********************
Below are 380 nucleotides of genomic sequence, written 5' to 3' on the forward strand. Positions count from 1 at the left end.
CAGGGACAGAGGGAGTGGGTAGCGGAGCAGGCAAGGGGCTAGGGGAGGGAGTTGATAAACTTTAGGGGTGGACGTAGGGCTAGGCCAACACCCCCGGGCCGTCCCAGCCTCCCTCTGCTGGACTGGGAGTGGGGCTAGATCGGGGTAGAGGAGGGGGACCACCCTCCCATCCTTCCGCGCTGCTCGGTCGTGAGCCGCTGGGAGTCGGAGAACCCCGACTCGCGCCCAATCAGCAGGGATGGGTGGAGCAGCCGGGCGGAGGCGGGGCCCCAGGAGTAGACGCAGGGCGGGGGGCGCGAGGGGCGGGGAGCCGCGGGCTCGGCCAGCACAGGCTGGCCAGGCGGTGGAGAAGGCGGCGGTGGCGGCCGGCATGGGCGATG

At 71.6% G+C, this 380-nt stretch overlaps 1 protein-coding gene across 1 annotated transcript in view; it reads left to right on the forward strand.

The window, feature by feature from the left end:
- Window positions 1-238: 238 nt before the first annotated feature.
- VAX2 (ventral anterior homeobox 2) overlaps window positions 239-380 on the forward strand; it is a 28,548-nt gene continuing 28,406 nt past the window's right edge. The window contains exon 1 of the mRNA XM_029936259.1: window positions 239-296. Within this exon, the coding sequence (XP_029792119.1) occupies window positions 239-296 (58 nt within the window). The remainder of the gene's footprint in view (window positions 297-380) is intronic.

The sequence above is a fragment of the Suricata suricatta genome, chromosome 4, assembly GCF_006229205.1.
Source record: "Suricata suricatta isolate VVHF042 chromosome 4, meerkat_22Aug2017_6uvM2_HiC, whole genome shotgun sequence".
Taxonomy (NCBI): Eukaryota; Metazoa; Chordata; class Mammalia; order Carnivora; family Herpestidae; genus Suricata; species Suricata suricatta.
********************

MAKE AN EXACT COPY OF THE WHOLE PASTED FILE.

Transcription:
Below are 380 nucleotides of genomic sequence, written 5' to 3' on the forward strand. Positions count from 1 at the left end.
CAGGGACAGAGGGAGTGGGTAGCGGAGCAGGCAAGGGGCTAGGGGAGGGAGTTGATAAACTTTAGGGGTGGACGTAGGGCTAGGCCAACACCCCCGGGCCGTCCCAGCCTCCCTCTGCTGGACTGGGAGTGGGGCTAGATCGGGGTAGAGGAGGGGGACCACCCTCCCATCCTTCCGCGCTGCTCGGTCGTGAGCCGCTGGGAGTCGGAGAACCCCGACTCGCGCCCAATCAGCAGGGATGGGTGGAGCAGCCGGGCGGAGGCGGGGCCCCAGGAGTAGACGCAGGGCGGGGGGCGCGAGGGGCGGGGAGCCGCGGGCTCGGCCAGCACAGGCTGGCCAGGCGGTGGAGAAGGCGGCGGTGGCGGCCGGCATGGGCGATG

At 71.6% G+C, this 380-nt stretch overlaps 1 protein-coding gene across 1 annotated transcript in view; it reads left to right on the forward strand.

The window, feature by feature from the left end:
- Window positions 1-238: 238 nt before the first annotated feature.
- VAX2 (ventral anterior homeobox 2) overlaps window positions 239-380 on the forward strand; it is a 28,548-nt gene continuing 28,406 nt past the window's right edge. The window contains exon 1 of the mRNA XM_029936259.1: window positions 239-296. Within this exon, the coding sequence (XP_029792119.1) occupies window positions 239-296 (58 nt within the window). The remainder of the gene's footprint in view (window positions 297-380) is intronic.

The sequence above is a fragment of the Suricata suricatta genome, chromosome 4, assembly GCF_006229205.1.
Source record: "Suricata suricatta isolate VVHF042 chromosome 4, meerkat_22Aug2017_6uvM2_HiC, whole genome shotgun sequence".
Taxonomy (NCBI): Eukaryota; Metazoa; Chordata; class Mammalia; order Carnivora; family Herpestidae; genus Suricata; species Suricata suricatta.